Friday, June 10, 2005

Was It the Long Version of Inna Gadda Da Vida?

Paul reprises his nostalgia for the Great Depression and World War II:

Since 1973 the average income of the top 1 percent of Americans has doubled, and the income of the top 0.1 percent has tripled.

Why is this happening? I'll have more to say on that another day, but for now let me just point out that middle-class America didn't emerge by accident. It was created by what has been called the Great Compression of incomes that took place during World War II, and sustained for a generation by social norms that favored equality, strong labor unions and progressive taxation. Since the 1970's, all of those sustaining forces have lost their power.

Since 1980 in particular, U.S. government policies have consistently favored the wealthy at the expense of working families ....

The good ol' days when it took putting 15 million men in military uniforms to cure the 17% unemployment of the late New Deal?

However, if the problem begins to appear in 1973, wouldn't it be somewhat more likely that the cause is located in the 1960s, rather than the 80s? We wouldn't have to look very hard to find plausible candidates, such as the War on Poverty...the Civil Rights Act of 1964...the Sexual Revolution...Feminist ideology.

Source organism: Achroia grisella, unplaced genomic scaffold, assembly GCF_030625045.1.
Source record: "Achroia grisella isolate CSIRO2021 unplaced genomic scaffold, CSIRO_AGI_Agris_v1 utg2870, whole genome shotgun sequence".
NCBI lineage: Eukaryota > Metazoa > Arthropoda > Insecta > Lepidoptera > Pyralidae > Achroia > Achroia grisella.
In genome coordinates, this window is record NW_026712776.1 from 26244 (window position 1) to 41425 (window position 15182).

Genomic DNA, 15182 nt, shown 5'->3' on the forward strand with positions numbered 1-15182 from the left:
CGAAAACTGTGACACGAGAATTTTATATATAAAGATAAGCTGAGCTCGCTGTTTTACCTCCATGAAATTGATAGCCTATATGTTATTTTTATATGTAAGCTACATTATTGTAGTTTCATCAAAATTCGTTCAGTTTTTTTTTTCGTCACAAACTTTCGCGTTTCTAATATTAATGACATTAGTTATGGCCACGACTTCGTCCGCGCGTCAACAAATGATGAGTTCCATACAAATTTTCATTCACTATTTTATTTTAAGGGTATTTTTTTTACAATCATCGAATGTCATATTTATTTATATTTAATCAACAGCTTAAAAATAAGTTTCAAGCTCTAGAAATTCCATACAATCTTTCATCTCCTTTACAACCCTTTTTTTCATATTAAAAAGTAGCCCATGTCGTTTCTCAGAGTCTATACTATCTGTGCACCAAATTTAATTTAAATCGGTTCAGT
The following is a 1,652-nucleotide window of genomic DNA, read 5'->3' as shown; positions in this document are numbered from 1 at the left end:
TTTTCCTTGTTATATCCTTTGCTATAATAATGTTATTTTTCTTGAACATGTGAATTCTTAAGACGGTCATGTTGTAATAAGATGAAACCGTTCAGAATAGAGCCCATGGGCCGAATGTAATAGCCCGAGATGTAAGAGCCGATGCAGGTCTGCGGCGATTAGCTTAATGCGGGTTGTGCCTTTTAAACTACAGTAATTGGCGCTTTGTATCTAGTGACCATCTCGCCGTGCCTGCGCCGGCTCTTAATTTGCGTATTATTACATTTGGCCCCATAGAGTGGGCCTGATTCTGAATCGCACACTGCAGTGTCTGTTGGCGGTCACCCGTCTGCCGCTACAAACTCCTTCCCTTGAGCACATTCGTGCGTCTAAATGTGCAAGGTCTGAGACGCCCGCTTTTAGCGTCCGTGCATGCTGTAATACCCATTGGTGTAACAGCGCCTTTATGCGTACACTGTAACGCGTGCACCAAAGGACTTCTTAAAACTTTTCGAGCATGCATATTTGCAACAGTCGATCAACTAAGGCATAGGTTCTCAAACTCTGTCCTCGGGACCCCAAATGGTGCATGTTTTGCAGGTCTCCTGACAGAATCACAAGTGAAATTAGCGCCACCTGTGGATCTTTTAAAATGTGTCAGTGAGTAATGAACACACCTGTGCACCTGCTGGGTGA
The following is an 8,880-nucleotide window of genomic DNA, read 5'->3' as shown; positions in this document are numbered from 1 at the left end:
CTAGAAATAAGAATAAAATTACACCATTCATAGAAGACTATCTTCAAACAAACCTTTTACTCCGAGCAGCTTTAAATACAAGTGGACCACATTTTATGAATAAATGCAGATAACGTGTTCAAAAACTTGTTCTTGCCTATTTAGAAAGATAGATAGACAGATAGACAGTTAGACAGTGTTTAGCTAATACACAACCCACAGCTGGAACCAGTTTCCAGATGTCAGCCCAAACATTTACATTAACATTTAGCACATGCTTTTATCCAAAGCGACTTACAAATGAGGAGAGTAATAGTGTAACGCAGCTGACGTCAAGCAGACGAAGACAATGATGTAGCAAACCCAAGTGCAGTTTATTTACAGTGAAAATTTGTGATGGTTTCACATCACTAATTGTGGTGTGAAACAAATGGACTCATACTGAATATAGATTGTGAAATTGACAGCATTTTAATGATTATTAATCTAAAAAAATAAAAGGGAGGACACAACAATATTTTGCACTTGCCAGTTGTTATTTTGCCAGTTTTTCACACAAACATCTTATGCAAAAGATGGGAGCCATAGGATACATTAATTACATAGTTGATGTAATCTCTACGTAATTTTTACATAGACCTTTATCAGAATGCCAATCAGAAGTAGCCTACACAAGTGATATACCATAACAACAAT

It's hardly beyond plausibility that the breakdown of cultural norms of responsibility and morality would have unleashed forces that retarded the ability of the least skilled to enjoy the prosperity that the college educated middle class--such as Princeton economists--did.

Or that the explosion of unwed mothers might have contributed to stagnant income growth and lack of mobility.

That giving special classes of citizens the right to sue their employers for not promoting them, might make those citizens more dangerous to employ in the first place, thus preventing their getting their feet on the first step of the ladder.

Or, how about the transformation of teachers' unions (the NEA in particular) from a professional association to a monopolistic union that destroyed most inner city public schools ability to prepare students for productive lives.

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